Guard Heritage Suffers with Loss of Artillery Unit

Posted: 2017-10-04  11:22 AM
ETAB ANOKA, Minn. - The Minnesota National Guard lost one of its most historically significant units when the 151st Artillery's E Battery, (Target Acquisition) cased its colors in a ceremony at the Anoka High School Aug. 19, 2017.

The Target Acquisition Battery (ETAB), 151st Field Artillery is one of the oldest and most decorated units in the Minnesota National Guard and the 34th Infantry Division. "Both Minnesota and the Division lose the proud lineage that goes back to Civil War days, through WW1 and WW2, and had a significant amount of battle streamers," said 151st Field Artillery Battalion Commander, Lt. Col. Patrick Cornwell.

The 151st Field Artillery draws its lineage from the 1st Regiment, Minnesota Heavy Artillery of 1864 which fought two major campaigns in Tennessee during the Civil War.



In one month: Minnesota Guardsmen support Hurricanes Harvey, Irma and Maria

Posted: 2017-09-29  02:25 PM
Minnesota National Guard ST. PAUL, Minn. - In the span of a few weeks, three major hurricanes hit different parts of the southern United States, causing widespread damage and destruction and requiring the response of agencies around the country. The Minnesota National Guard is one of the many organizations that have responded, sending Soldiers and Airmen to Texas, Florida, the Virgin Islands and Puerto Rico.

"This is the most gratifying deployment of my career," said Capt. Jeremy Maxey with the 133rd Airlift Wing who was called back from his vacation early to go to the Virgin Islands. "It means a lot to be able to actually directly help people. It's why I serve. Throughout my career I've deployed numerous times, but this is the one where you actually see the people you serve."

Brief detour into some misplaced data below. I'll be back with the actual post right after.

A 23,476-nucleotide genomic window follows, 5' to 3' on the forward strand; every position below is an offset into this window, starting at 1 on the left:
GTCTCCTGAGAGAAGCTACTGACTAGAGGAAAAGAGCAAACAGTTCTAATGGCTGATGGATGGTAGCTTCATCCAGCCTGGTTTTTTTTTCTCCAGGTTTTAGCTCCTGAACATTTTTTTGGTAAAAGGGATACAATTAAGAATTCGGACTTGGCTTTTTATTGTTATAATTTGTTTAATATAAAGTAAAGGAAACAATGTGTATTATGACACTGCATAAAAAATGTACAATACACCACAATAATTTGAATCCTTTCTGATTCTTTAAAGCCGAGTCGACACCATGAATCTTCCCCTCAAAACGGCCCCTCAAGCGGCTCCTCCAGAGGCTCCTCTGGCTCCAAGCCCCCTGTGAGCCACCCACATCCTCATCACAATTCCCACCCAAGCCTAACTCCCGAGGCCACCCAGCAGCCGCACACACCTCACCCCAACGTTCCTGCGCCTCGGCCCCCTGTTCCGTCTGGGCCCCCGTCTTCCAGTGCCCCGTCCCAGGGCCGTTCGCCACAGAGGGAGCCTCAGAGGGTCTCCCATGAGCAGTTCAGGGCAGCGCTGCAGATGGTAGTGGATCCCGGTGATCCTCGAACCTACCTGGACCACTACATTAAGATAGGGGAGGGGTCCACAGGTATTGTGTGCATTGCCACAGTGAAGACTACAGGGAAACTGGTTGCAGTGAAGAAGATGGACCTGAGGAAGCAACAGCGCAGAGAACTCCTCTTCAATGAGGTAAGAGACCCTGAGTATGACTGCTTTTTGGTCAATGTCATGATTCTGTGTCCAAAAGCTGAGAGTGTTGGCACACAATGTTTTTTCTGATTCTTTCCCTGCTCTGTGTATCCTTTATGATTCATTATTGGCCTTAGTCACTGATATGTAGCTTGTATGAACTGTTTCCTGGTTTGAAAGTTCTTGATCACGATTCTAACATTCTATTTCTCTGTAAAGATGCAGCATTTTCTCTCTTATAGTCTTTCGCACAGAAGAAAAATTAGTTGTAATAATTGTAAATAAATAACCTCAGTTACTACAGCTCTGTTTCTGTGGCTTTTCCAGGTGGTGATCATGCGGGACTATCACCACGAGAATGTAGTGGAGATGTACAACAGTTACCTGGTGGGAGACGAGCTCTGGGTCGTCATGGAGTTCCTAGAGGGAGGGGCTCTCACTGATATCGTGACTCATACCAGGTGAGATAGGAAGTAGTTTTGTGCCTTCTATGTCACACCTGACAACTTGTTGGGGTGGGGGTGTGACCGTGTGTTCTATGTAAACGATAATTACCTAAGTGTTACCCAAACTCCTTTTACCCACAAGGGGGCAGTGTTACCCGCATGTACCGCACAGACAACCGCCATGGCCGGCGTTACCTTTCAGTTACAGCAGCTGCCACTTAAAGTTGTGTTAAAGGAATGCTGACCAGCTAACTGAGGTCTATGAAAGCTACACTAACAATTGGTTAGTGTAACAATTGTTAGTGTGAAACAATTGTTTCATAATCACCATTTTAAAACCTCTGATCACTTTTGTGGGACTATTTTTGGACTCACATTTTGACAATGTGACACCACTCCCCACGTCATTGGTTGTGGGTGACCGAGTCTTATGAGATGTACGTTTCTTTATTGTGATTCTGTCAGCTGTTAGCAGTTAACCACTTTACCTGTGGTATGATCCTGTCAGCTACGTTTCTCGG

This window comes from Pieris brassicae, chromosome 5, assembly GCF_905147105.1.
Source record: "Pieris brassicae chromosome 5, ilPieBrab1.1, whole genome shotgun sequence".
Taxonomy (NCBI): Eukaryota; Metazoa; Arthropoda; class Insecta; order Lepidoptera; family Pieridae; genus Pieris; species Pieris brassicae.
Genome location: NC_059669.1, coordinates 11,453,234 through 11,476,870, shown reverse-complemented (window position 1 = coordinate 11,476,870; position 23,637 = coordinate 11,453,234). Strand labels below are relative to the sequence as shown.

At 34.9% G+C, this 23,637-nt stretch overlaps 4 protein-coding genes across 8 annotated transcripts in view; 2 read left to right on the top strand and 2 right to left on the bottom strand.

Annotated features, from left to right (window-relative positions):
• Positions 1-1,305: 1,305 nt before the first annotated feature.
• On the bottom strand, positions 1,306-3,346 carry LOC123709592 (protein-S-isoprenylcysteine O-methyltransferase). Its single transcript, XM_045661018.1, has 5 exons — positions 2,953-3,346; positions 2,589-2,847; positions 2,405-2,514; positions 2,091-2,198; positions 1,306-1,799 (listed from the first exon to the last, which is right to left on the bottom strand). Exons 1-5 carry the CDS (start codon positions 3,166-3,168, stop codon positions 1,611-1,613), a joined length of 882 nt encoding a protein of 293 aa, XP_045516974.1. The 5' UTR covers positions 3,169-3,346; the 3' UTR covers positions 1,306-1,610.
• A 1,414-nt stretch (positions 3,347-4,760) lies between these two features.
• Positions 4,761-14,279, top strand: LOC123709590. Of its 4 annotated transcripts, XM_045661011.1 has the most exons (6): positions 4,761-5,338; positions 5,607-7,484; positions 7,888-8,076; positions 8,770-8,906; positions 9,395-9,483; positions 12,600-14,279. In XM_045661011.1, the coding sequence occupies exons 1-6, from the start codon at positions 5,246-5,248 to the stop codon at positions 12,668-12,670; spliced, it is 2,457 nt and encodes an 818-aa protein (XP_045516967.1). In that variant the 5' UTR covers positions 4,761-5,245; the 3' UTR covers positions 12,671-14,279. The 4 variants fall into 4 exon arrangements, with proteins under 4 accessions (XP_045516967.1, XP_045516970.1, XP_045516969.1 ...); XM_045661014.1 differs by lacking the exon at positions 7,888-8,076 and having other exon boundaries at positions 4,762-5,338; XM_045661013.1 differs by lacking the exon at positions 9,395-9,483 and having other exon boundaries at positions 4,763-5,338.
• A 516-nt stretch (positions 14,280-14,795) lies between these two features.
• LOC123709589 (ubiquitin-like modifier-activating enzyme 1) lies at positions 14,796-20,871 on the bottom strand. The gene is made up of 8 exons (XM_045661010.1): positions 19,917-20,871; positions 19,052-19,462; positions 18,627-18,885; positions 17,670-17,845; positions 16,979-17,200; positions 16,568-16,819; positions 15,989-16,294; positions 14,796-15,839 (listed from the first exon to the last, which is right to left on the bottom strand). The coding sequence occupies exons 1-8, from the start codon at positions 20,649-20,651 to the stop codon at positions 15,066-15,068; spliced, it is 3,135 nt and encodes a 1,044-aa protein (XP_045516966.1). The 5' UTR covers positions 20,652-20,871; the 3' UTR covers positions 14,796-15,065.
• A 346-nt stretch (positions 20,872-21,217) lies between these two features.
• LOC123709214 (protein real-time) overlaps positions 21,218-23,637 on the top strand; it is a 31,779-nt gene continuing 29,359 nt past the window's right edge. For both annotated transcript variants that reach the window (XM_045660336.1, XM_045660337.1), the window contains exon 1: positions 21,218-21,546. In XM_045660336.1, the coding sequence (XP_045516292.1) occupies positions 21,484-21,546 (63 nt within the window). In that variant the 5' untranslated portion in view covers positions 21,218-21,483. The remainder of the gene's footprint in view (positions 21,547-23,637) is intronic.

The start of the month brought the first request for assistance. On Sept. 1, two CH-47 Chinook helicopters and 11 personnel from the St. Cloud-based B Company, 2nd General Support Aviation Battalion, 211th Aviation Regiment left for Texas following Hurricane Harvey to transport personnel and equipment in support of response efforts.



Finding fellowship in the sacred mission

Posted: 2017-09-26  12:02 PM
Minnesota National Guard CAMP RIPLEY, Minn. - One of the most difficult, most sacred, honorable duties in the military is one that people don't often think about. It takes compassion, empathy, care, and requires great resilience. It is one that when called upon to train for, they hope to rarely perform because it means another Soldier has been lost. It is the duty of casualty notification officer and casualty assistance officer.

About 45 Minnesota Army National Guard Soldiers came to Camp Ripley, Minnesota, on September 21-22, 2017, for a Reset Seminar to find fellowship in one specific thing they have in common: delivering the worst news in the Army.

When a Soldier dies at home or overseas, CNOs and CAOs must notify and help families through the process, including paperwork, benefits, and funeral arrangements.